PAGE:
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The government has finally eaten humble pie and back-pedalled on the 1.5 per cent compulsory housing levy.

After sustained public pressure, President Uhuru Kenyatta (pictured) announced during the Jamhuri Day celebrations last week that it will henceforth not be mandatory for employees and their employers to pay the levy. Contribution to the fund will now be voluntary. This is as it should be.

But make no mistake, the decision to put up 500,000 affordable homes by the end of Uhuru’s tenure in 2022, one of the pillars of the President’s Big Four Agenda, was good.

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Kenya is in dire need of decent houses. There is a huge housing deficit in the country, estimated at two million units. In addition, this deficit grows at the rate of about 200,000 units per year.

Matters are compounded by the fact that more than half of the urban population lives in informal settlements. Such a scenario requires the government to think out of the box and come up with solutions to stop the situation from deteriorating further. That’s why Uhuru’s decision to build the houses was noble.

That said, the government set itself for failure when it made it compulsory for all salaried workers to pay the levy and went further to force employees do the same. In its determination to achieve this dream, the government ignored important questions from the public.

People wondered why they should contribute to a project they were not assured of benefiting from. Others asked why they should pay while they have already struggled and built their own houses. The government insisted all and sundry must pay, despite not answering these questions satisfactorily.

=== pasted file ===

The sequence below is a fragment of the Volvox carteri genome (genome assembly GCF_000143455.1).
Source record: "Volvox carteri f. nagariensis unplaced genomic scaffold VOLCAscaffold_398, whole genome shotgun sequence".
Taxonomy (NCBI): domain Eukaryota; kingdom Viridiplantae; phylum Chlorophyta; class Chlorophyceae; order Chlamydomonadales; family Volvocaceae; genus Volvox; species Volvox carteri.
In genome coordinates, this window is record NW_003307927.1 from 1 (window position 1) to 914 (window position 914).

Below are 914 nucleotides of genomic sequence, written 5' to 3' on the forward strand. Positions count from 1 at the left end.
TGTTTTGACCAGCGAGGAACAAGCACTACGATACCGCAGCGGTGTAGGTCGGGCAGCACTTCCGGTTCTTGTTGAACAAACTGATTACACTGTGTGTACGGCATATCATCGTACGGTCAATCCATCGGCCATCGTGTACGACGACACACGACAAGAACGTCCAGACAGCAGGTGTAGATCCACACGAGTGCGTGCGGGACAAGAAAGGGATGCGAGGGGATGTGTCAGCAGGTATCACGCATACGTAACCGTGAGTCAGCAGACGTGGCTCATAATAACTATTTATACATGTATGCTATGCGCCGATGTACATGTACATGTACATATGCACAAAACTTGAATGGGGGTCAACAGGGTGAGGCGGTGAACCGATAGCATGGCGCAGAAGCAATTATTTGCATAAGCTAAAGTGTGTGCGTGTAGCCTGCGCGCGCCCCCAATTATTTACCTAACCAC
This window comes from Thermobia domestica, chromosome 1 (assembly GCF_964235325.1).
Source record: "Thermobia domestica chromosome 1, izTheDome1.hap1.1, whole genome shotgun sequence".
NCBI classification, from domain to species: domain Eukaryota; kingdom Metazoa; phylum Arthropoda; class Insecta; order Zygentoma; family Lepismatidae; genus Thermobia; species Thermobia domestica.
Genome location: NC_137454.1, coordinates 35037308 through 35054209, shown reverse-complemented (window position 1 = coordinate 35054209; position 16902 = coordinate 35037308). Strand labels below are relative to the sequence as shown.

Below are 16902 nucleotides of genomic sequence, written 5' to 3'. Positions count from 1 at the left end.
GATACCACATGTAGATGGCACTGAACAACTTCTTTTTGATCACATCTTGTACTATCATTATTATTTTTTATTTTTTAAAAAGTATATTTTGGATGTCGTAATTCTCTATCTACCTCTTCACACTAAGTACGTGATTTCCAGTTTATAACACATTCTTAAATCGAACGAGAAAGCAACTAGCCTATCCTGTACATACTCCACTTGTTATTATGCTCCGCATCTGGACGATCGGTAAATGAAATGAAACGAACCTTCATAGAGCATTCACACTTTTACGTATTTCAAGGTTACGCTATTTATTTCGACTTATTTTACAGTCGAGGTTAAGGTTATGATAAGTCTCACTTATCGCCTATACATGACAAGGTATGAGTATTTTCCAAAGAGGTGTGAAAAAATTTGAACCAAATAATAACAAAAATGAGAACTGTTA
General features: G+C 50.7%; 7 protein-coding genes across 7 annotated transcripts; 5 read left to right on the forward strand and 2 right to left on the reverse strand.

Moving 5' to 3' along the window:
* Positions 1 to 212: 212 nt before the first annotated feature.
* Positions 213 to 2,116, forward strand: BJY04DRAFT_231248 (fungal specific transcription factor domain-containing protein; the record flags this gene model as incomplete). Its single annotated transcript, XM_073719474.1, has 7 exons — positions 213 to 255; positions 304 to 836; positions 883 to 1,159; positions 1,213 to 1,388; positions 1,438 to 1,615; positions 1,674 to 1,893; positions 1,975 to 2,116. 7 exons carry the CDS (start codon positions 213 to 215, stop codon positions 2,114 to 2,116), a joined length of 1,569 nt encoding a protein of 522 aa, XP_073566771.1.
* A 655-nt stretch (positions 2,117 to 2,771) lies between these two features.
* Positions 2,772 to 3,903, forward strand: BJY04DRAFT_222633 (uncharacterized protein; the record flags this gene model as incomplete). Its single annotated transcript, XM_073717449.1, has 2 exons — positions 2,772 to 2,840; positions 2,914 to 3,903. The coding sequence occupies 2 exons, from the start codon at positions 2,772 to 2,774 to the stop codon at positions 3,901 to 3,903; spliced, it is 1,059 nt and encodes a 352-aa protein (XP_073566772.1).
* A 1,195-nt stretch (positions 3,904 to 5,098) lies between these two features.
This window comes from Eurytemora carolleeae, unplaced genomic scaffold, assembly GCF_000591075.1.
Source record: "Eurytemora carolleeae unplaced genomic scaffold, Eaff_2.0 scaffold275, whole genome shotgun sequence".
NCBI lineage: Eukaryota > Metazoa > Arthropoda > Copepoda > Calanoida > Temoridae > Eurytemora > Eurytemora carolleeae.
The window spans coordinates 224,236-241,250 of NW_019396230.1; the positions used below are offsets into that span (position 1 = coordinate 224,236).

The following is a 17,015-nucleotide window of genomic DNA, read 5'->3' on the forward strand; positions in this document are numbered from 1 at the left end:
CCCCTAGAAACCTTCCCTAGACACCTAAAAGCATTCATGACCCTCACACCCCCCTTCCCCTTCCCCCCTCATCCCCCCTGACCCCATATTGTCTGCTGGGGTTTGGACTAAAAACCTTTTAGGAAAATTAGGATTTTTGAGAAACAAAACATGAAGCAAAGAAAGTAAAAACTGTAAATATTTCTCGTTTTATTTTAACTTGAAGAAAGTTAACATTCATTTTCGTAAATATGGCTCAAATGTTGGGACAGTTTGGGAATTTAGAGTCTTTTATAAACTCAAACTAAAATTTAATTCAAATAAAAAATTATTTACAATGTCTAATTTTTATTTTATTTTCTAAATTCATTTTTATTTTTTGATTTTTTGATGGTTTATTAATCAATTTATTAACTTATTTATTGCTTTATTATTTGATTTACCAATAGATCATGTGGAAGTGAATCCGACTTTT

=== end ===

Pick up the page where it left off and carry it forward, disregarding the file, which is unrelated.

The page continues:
It is that one-sided decision that sounded the death-knell for the noble project. If there is one lesson that the government must draw from this fiasco, it is that it must listen to the people before starting projects, however beneficial it thinks they will be to them. In any case, public participation is at the core of our democracy.

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Pushing projects down people’s throats is a bad idea, forcing people to cough up money for the same is reprehensible.

However, the new direction the government has taken is commendable, especially if it assures that all those who will make contributions will get a home. The State also needs to assuage public fears that their money could end up in the pockets of corruption cartels. That way, thousands will line up to pay the levy.

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